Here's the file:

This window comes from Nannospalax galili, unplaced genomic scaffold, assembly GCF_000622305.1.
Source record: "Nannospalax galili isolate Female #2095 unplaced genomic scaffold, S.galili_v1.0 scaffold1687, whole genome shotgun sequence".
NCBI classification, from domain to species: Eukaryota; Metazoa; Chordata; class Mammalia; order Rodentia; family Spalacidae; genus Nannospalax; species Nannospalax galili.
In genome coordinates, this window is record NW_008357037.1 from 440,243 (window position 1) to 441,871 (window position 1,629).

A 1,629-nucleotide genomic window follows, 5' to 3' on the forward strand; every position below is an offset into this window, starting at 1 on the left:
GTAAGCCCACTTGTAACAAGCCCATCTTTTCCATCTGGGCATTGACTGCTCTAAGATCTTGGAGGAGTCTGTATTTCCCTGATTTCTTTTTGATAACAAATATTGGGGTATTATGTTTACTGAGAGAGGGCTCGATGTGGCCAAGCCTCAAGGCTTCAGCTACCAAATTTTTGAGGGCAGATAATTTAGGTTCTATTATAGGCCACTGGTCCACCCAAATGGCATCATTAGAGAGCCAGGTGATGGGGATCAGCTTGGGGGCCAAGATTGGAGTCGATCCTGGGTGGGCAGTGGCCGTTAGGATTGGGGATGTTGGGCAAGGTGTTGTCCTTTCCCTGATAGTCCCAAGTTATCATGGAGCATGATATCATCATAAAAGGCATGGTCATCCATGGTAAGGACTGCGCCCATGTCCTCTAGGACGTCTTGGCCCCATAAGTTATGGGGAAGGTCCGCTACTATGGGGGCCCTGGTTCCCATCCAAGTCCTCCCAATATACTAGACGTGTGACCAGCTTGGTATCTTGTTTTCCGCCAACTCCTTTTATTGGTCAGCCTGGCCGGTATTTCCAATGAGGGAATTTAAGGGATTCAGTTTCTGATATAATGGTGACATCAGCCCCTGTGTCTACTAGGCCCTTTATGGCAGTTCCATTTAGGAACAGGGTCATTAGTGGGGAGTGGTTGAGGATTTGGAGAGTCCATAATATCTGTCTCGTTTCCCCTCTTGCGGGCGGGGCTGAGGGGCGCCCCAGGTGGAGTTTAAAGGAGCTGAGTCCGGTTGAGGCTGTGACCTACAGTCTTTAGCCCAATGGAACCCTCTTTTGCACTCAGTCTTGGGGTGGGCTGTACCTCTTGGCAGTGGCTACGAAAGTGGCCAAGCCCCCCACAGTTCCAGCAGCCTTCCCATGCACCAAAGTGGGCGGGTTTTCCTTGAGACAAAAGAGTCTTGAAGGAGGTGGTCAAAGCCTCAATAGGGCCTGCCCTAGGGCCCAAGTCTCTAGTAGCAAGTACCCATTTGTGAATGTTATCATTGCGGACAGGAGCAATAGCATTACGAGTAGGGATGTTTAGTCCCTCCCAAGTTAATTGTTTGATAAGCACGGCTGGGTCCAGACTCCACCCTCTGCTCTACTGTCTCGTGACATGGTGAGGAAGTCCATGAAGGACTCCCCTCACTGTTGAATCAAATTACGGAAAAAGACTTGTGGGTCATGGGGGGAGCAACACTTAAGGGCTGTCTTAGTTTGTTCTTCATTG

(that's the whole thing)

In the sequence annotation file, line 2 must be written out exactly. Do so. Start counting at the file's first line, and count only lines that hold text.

Source record: "Nannospalax galili isolate Female #2095 unplaced genomic scaffold, S.galili_v1.0 scaffold1687, whole genome shotgun sequence".